Valley National Bank, Bank of the Lakes Merge

Managing Editor

LOCAL EXPANSION: Bob, left, and son Tom Biolchini stand outside of the main branch of Valley National Bank, 4812 E. 81st St. In March, Valley National Bank merged with Bank of the Lakes.

EMILY RAMSEY for GTR Newspapers

On March 7, Valley National Bank and Bank of the Lakes officially merged to become solely known as Valley National Bank (). Owner and Tulsan Bob Biolchini has owned since 1982 and Bank of the Lakes since 1976.

“We merged for greater efficiency,” says son Tom Biolchini, president and of Tulsa Valley Bancshares Corporation, the bank’s holding company. “The merger will benefit every aspect of the bank, with improved technology and loan and retail products.”

Bank executives ensured an easy transition by allowing customers of both banks to keep their current debit cards and checks, says Brad Scrivner, president and . Online banking and personal settings were automatically transferred to the combined system so customers did not have to update auto-pay or direct deposit settings.

now holds $400 million in assets.

“A lot of small banks are getting eaten up by bigger banks,” Tom says. “Regulatory oversight is becoming cumbersome to follow all of the rules, laws and regulations.”
However, as an increasing number of local banks are being bought out, “we have the desire to grow and be one of the largest family and locally-owned banks in Oklahoma,” Tom continues.

Of Robert’s six children, four are involved with the bank, including the Biolchinis’ other bank, the Bank of Jackson Hole, in Wyoming.

“As opposed to big banks that bring in money but disperse it elsewhere, out of the area,” says Bob, “the money that comes here stays here in our banks.”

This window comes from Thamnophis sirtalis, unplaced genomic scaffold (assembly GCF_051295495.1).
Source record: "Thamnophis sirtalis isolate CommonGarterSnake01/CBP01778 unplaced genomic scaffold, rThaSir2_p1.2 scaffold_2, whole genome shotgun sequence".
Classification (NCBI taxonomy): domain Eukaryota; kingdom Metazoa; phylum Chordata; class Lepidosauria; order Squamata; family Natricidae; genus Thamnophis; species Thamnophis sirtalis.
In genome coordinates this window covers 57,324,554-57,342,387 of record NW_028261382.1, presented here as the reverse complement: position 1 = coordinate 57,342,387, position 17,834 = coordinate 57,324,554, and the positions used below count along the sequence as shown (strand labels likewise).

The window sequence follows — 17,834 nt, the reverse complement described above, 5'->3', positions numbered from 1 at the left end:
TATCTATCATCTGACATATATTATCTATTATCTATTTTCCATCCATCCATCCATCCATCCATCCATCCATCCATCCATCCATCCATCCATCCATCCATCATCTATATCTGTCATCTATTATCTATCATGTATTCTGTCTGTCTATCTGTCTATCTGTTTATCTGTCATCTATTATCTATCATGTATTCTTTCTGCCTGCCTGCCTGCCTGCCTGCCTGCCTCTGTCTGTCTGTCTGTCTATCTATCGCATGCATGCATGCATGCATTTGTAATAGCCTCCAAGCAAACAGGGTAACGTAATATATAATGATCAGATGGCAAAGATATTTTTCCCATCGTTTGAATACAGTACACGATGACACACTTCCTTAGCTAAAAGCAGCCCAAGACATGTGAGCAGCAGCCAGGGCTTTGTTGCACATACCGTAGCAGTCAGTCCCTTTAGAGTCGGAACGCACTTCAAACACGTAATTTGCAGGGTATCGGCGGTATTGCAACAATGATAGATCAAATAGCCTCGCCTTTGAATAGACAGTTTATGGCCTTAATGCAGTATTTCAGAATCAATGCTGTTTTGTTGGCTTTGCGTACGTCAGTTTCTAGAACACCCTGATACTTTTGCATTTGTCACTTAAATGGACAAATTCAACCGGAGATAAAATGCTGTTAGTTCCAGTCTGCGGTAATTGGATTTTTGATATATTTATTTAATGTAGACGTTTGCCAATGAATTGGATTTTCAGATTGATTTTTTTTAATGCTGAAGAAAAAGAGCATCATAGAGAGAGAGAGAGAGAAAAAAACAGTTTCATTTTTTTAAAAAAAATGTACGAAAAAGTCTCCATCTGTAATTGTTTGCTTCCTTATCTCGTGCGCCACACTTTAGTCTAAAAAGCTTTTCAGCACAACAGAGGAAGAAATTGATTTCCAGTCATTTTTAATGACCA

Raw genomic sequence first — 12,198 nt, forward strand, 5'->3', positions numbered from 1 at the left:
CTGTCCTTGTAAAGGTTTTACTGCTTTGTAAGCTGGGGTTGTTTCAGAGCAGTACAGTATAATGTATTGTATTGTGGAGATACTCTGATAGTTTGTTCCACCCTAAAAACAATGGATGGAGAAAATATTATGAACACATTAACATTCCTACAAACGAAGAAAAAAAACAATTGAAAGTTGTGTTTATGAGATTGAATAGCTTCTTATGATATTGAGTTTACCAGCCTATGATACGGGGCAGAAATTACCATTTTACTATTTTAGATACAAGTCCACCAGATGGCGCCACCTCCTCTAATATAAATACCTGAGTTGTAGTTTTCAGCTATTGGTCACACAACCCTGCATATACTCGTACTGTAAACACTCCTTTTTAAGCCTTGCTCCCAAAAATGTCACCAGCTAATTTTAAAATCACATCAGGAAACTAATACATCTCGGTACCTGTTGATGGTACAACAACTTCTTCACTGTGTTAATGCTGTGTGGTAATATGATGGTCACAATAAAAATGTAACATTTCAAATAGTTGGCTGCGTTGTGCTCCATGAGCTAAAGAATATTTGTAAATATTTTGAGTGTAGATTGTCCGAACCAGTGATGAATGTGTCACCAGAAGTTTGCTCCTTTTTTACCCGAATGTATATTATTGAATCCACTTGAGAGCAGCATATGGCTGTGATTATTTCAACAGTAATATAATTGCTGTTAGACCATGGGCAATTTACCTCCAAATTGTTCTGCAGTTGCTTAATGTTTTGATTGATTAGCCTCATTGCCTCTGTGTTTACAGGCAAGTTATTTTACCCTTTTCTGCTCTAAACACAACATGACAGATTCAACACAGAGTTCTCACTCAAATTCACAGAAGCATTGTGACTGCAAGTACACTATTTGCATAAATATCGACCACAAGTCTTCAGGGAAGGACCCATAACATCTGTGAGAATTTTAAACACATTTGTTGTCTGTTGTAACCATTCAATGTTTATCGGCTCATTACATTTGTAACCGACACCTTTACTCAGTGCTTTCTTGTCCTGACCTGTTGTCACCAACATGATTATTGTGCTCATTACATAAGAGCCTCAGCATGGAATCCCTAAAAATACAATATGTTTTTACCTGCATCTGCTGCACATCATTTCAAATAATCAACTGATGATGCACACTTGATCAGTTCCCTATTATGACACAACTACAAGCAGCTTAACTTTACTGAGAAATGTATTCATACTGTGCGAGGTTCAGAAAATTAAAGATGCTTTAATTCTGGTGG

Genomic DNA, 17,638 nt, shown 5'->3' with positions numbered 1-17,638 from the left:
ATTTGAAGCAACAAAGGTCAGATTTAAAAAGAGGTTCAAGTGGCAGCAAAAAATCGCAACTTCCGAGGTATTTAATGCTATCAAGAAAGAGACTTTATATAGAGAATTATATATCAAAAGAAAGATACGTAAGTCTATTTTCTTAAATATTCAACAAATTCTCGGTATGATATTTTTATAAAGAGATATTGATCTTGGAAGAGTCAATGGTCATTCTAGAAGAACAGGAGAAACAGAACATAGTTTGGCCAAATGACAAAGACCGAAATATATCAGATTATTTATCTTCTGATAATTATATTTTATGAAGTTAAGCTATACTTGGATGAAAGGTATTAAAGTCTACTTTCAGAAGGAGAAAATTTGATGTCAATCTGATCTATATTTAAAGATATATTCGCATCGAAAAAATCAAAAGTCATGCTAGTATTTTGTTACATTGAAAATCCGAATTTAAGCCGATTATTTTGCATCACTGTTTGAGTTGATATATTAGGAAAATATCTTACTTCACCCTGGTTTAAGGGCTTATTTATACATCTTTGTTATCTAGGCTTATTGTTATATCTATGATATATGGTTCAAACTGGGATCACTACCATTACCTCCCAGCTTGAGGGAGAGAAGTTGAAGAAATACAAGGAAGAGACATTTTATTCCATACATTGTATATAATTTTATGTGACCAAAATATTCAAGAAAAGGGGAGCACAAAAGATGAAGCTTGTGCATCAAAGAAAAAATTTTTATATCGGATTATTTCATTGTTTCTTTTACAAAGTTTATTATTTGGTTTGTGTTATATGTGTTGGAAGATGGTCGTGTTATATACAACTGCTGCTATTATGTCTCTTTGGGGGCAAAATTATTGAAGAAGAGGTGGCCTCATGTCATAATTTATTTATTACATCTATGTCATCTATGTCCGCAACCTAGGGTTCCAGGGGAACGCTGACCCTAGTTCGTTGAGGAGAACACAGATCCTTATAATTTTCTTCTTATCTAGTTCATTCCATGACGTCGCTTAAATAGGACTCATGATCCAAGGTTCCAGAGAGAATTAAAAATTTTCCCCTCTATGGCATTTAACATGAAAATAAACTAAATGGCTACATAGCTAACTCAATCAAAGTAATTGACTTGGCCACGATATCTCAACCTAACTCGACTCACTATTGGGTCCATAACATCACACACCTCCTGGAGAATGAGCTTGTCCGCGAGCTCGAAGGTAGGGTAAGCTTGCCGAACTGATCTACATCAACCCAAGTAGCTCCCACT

The Biolchinis recognize that through community banks, individuals receive prompt assistance and a quick answer who might not otherwise find a helping hand from a bank headquartered in another state.

Bob recounts an experience of helping a customer in Wyoming who needed a loan for a small Iditarod company. “He needed money for four to six dogs and a sled,” he says. “Now, he has a thriving business.

“If we have confidence in a person’s character, we will make a judgment call.”

“That’s what a community bank can do,” adds Tom. “A bigger bank has restrictions so it wouldn’t be allowed to give a loan in a situation like that.”

Tom and Bob know that their banks have made a difference in their customers’ lives. Their 11 bank branches reach past the Tulsa region and into more rural areas, such as Bernice, Ketchum, Langley and Oologah.

Bob also is of PennWell Corporation, which has been in the family for more than a century. The Biolchinis’ two local companies employ 500 area residents.
While Bob may be striving to grow , he also realizes that its current size is a strength.

“That’s how we compete with big banks; by the time big banks go through all of their reviews (for a loan), we’ve got the customer taken care of,” says Bob.
“The two things we sell: integrity and speed. People get a quick answer, and when you hear yes, it means yes.”

Updated 05-01-2014

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